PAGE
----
How Millennials Reshaped the Wine Industry

Angelo Franco


Over a decade ago, Hawaiian career wine professional and judge Randal Caparoso encouraged wine drinkers to have more fun and be more creative with their wine tasting metaphors.  Oaky, smokey, or woodsy, Caparoso inferred, is for sommeliers and connoisseurs.  Instead, it would be best for the drinker of a New Zealand Sauvignon Blanc to imagine her wine tasting of cold steel and gooseberry pie, or perhaps Uma Thurman in a full metal jacket.   That, Caparoso said, is what makes drinking wine classy and sophisticated and, at the same time, ultimately fun - what each glass actually means to the drinker.


Even a decade ago, Caparoso was on to something.  In particular, it is the way wine relates to the modern drinker and how the industry is taking note of what that means for their business.  The way Millennials are drinking wine has reshaped and re-imagined everything - from the way it is being marketed, to how it is packaged, to how it is being delivered to consumers.  In a way, this is due in large part to the usual markers commonly given to this generation: the need for immediate satisfaction, the social aspects of wine drinking, and the amount of information that can be so readily and quickly obtained. 


But other factors include traits that would not be usually associated with wine drinking, such as the sense of adventure and risk taking, lower price points and affordability, and the extent of influence that Millennials have on other generations, among other things.  Meanwhile, winemakers and their marketers are doing their part to ensure that the well of profits that Millennials provide is tapped to maximum output.  Since the early ‘30s, at least in the United States, wine consumption saw a very slow but steady increase until it took a plunge during the ‘90s, only to see a tremendous surge since the beginning of the 2000s, when the first of the Millennials became of drinking age.  It has been in a stable increase rate since then.    



Early this year, there was somewhat of an uproar when the United States became the number one consumer of wine per volume, unseating France, the longtime incumbent.  This means that nearly 4 billion bottles of wine were consumed in the U.S. alone during 2013, or about 12 percent of the entire world wine consumption.  Per capita, the U.S. is still far behind its European counterparts, but the wealth of profitability that this incurs lends itself to countless approaches in terms of marketability and purchasing power.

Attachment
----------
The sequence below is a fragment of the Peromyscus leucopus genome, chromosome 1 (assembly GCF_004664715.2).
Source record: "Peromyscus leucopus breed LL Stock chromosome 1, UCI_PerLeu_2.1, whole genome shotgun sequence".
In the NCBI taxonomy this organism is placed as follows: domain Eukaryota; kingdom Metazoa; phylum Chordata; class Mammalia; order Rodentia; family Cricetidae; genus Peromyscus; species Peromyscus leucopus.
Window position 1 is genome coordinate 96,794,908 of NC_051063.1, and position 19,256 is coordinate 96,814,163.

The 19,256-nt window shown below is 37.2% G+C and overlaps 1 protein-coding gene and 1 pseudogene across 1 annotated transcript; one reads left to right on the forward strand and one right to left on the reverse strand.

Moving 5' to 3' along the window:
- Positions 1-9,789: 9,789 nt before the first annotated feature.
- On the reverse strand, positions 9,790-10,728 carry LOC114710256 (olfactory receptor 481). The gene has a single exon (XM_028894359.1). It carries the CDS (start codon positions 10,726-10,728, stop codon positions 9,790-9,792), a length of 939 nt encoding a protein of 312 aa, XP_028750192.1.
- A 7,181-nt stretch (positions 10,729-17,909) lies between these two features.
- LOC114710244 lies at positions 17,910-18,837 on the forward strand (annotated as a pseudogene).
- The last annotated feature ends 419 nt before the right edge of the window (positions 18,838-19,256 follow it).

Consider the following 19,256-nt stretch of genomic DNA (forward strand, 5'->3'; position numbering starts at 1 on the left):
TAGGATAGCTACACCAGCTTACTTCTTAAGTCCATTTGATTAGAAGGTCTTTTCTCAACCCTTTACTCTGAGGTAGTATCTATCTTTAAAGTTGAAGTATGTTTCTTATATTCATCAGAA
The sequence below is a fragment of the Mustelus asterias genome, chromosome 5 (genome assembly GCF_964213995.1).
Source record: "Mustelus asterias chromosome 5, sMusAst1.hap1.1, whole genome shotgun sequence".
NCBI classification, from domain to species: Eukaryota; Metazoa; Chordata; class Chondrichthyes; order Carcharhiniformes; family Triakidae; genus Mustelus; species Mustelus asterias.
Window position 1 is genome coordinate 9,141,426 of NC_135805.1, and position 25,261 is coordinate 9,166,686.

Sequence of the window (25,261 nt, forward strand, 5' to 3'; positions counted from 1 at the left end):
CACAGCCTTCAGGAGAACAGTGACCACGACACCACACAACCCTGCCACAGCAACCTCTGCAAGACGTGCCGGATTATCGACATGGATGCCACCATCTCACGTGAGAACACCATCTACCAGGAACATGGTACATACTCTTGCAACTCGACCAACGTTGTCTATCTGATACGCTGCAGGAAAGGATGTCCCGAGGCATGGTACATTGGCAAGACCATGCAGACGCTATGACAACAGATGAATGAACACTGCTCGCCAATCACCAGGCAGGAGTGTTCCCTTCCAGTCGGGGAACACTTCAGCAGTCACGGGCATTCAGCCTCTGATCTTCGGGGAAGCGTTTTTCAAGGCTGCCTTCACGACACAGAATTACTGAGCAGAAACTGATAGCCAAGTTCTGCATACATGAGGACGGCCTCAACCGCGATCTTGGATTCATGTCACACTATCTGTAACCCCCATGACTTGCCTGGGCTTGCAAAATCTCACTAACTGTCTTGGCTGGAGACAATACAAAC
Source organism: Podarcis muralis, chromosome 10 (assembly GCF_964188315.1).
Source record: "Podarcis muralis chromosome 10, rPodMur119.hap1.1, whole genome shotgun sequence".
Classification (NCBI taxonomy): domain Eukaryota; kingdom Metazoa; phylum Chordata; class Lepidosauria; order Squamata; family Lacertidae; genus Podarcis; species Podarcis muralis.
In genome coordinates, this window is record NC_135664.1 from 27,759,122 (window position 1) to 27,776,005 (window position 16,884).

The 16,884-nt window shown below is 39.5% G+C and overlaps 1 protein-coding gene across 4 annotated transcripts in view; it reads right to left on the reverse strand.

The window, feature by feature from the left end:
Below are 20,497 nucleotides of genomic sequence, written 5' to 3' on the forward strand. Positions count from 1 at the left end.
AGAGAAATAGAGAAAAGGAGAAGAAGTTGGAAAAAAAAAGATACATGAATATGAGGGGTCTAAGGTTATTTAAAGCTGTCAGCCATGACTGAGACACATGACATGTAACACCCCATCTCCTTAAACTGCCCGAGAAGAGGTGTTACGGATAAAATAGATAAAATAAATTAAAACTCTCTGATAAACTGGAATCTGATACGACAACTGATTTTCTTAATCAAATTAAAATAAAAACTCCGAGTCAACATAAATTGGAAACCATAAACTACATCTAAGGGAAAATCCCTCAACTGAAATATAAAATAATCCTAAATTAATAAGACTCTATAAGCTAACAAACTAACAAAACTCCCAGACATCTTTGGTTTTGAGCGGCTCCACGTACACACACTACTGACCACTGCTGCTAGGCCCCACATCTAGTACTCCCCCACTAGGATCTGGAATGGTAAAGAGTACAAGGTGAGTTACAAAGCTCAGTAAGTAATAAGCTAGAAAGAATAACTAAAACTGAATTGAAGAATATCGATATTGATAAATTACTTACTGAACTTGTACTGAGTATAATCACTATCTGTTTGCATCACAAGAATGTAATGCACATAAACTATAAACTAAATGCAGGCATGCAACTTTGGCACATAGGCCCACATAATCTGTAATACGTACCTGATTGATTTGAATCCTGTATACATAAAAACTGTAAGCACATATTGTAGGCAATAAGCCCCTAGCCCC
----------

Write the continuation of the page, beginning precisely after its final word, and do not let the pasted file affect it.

Not surprisingly, Baby Boomers are still the top consumers of wine in the United States at 41.4 percent of total consumption; Millennials come in second at nearly 27 percent, and that number is rapidly increasing.  Marketers understand that the Boomers generation is slowly but surely dwindling in numbers, while Millennials will only continue to grow as more of them become of drinking age. 


As Millennials make their move out of college and into the workforce, their drinking habits also change. They opt for the sophistication often associated with wine—as well as cocktails and craft brews—over the party favors of liquor and mass-produced beers.  In addition, Millennials apparently do not need a special occasion to drink wine; rather, they find drinking wine to be a social activity as well as a relaxing one, such as when cooking or watching television.  The reverberation of this is that while Millennials are paying less for wine than their Boomers counterpart because of socioeconomic reasons, they are consuming it far more often.  A Boomer or Gen Xer, then, may find it rewarding to buy an expensive bottle of wine that will taste good in 10 years and save it for a special occasion down the road, while Millennials are more likely to buy a few, rather cheap bottles to be consumed immediately per occasion, though this is not necessarily true when it comes to consuming wine in specific environments.  The art of marketing wine to Millennials has thus taken its own form.


For an industry known for its long history of loyalty and systematic hierarchy of regions, vintages, and grapes, this meant taking some risks and, given the industry’s long storied traditions, this is a far stride.  There is a methodical way of purchasing way, it seems. It starts with deciding on a price point, which is largely influenced by the occasion of the purchase itself, followed by the grape, the vintage, the region and, lastly, by the most attractive bottle.  This is the same structure that marketers pay attention to when looking into the habits of Millennials purchasing wine. 



On average, Gen Y consumers, who drink nearly three glasses of wine per occasion, will spend approximately $15 on a bottle to take to a party, $20-$30 on a bottle for themselves or to drink at home, and $50 or more while dining out, preferring to drink by the glass than to purchase a single bottle for the duration of their meal. This eclipses the habits of both Boomers and Gen Xers, who are less likely to drink casually at home and ultimately spend less while dining out, opting to purchase a single bottle of wine over a number of glasses, bringing the sales figures down. 


This has had direct and influential impacts over small-scale and local winemakers, who are often able to keep the retail price of their products under the 20-dollar mark while offering only a few numbers of options at a slightly higher price point to fill all the gaps.  With the costs of producing at a small scale kept relatively low, complete control over the management and production processes, and the shipping of their products, small vineyards and winemakers have found that offering a quality, simple, and relatively low-priced product is indeed in their best interest.  Coupled with the stories behind their bottled liquid, small producers are tackling the growing number of wine-consuming Millennials right from the get go.